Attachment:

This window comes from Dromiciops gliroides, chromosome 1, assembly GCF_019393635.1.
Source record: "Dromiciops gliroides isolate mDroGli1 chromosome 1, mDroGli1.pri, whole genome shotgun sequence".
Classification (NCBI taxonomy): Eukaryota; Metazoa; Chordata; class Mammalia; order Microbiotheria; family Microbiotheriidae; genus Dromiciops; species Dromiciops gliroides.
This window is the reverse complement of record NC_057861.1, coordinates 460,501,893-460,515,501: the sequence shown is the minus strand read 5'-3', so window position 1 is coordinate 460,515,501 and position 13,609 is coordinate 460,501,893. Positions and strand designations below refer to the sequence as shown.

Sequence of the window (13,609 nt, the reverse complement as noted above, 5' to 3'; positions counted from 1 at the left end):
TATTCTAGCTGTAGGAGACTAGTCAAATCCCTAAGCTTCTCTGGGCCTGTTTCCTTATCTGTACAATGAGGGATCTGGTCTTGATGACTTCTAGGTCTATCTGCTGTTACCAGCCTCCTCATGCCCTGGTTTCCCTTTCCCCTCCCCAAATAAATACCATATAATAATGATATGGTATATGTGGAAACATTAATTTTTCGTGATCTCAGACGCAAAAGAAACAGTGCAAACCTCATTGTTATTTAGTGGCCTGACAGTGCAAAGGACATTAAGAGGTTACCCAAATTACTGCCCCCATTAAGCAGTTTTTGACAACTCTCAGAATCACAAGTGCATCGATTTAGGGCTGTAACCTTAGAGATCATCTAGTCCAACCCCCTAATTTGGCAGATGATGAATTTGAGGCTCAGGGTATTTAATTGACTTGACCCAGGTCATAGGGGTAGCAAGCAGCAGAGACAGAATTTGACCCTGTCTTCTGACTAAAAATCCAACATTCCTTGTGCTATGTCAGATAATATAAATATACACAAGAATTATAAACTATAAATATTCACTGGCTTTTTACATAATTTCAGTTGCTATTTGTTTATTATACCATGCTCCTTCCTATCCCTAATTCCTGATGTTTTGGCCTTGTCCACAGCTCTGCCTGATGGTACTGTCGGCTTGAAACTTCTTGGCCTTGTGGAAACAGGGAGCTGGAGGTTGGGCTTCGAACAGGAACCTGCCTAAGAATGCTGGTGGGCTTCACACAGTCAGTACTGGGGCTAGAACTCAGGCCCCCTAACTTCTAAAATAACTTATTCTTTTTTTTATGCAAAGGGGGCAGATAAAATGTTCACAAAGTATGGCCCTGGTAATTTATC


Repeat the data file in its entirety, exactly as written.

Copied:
This window comes from Dromiciops gliroides, chromosome 1, assembly GCF_019393635.1.
Source record: "Dromiciops gliroides isolate mDroGli1 chromosome 1, mDroGli1.pri, whole genome shotgun sequence".
Classification (NCBI taxonomy): Eukaryota; Metazoa; Chordata; class Mammalia; order Microbiotheria; family Microbiotheriidae; genus Dromiciops; species Dromiciops gliroides.
This window is the reverse complement of record NC_057861.1, coordinates 460,501,893-460,515,501: the sequence shown is the minus strand read 5'-3', so window position 1 is coordinate 460,515,501 and position 13,609 is coordinate 460,501,893. Positions and strand designations below refer to the sequence as shown.

Sequence of the window (13,609 nt, the reverse complement as noted above, 5' to 3'; positions counted from 1 at the left end):
TATTCTAGCTGTAGGAGACTAGTCAAATCCCTAAGCTTCTCTGGGCCTGTTTCCTTATCTGTACAATGAGGGATCTGGTCTTGATGACTTCTAGGTCTATCTGCTGTTACCAGCCTCCTCATGCCCTGGTTTCCCTTTCCCCTCCCCAAATAAATACCATATAATAATGATATGGTATATGTGGAAACATTAATTTTTCGTGATCTCAGACGCAAAAGAAACAGTGCAAACCTCATTGTTATTTAGTGGCCTGACAGTGCAAAGGACATTAAGAGGTTACCCAAATTACTGCCCCCATTAAGCAGTTTTTGACAACTCTCAGAATCACAAGTGCATCGATTTAGGGCTGTAACCTTAGAGATCATCTAGTCCAACCCCCTAATTTGGCAGATGATGAATTTGAGGCTCAGGGTATTTAATTGACTTGACCCAGGTCATAGGGGTAGCAAGCAGCAGAGACAGAATTTGACCCTGTCTTCTGACTAAAAATCCAACATTCCTTGTGCTATGTCAGATAATATAAATATACACAAGAATTATAAACTATAAATATTCACTGGCTTTTTACATAATTTCAGTTGCTATTTGTTTATTATACCATGCTCCTTCCTATCCCTAATTCCTGATGTTTTGGCCTTGTCCACAGCTCTGCCTGATGGTACTGTCGGCTTGAAACTTCTTGGCCTTGTGGAAACAGGGAGCTGGAGGTTGGGCTTCGAACAGGAACCTGCCTAAGAATGCTGGTGGGCTTCACACAGTCAGTACTGGGGCTAGAACTCAGGCCCCCTAACTTCTAAAATAACTTATTCTTTTTTTTATGCAAAGGGGGCAGATAAAATGTTCACAAAGTATGGCCCTGGTAATTTATC